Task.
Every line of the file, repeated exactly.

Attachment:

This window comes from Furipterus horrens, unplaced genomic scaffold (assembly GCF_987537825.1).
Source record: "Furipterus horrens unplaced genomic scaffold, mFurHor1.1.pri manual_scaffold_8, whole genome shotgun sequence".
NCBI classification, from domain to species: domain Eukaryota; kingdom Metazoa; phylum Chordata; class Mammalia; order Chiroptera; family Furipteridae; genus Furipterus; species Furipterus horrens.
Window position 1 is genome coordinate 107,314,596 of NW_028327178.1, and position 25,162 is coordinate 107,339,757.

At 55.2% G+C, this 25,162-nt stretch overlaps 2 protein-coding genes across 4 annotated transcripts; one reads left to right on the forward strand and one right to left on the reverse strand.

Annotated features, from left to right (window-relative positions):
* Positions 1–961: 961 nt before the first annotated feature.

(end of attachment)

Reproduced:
This window comes from Furipterus horrens, unplaced genomic scaffold (assembly GCF_987537825.1).
Source record: "Furipterus horrens unplaced genomic scaffold, mFurHor1.1.pri manual_scaffold_8, whole genome shotgun sequence".
NCBI classification, from domain to species: domain Eukaryota; kingdom Metazoa; phylum Chordata; class Mammalia; order Chiroptera; family Furipteridae; genus Furipterus; species Furipterus horrens.
Window position 1 is genome coordinate 107,314,596 of NW_028327178.1, and position 25,162 is coordinate 107,339,757.

At 55.2% G+C, this 25,162-nt stretch overlaps 2 protein-coding genes across 4 annotated transcripts; one reads left to right on the forward strand and one right to left on the reverse strand.

Annotated features, from left to right (window-relative positions):
* Positions 1–961: 961 nt before the first annotated feature.